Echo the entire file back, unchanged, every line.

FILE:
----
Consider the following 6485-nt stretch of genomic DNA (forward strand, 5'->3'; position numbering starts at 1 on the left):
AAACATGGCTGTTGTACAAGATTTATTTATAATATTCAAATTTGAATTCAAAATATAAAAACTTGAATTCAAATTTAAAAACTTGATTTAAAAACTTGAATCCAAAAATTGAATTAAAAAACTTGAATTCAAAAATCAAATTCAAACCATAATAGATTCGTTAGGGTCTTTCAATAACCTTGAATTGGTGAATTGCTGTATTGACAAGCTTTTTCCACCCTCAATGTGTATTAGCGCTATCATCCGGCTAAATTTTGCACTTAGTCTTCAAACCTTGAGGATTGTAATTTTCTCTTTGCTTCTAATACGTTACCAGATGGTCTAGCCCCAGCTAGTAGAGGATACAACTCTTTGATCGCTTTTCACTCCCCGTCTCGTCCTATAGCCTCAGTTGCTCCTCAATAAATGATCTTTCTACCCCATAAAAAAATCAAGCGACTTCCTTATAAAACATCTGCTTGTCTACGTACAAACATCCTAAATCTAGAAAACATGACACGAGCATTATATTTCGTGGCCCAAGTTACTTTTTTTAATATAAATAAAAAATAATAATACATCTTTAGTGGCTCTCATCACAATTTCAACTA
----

Consider the following 6485-nt stretch of genomic DNA (forward strand, 5'->3'; position numbering starts at 1 on the left):
AAACATGGCTGTTGTACAAGATTTATTTATAATATTCAAATTTGAATTCAAAATATAAAAACTTGAATTCAAATTTAAAAACTTGATTTAAAAACTTGAATCCAAAAATTGAATTAAAAAACTTGAATTCAAAAATCAAATTCAAACCATAATAGATTCGTTAGGGTCTTTCAATAACCTTGAATTGGTGAATTGCTGTATTGACAAGCTTTTTCCACCCTCAATGTGTATTAGCGCTATCATCCGGCTAAATTTTGCACTTAGTCTTCAAACCTTGAGGATTGTAATTTTCTCTTTGCTTCTAATACGTTACCAGATGGTCTAGCCCCAGCTAGTAGAGGATACAACTCTTTGATCGCTTTTCACTCCCCGTCTCGTCCTATAGCCTCAGTTGCTCCTCAATAAATGATCTTTCTACCCCATAAAAAAATCAAGCGACTTCCTTATAAAACATCTGCTTGTCTACGTACAAACATCCTAAATCTAGAAAACATGACACGAGCATTATATTTCGTGGCCCAAGTTACTTTTTTTAATATAAATAAAAAATAATAATACATCTTTAGTGGCTCTCATCACAATTTCAACTA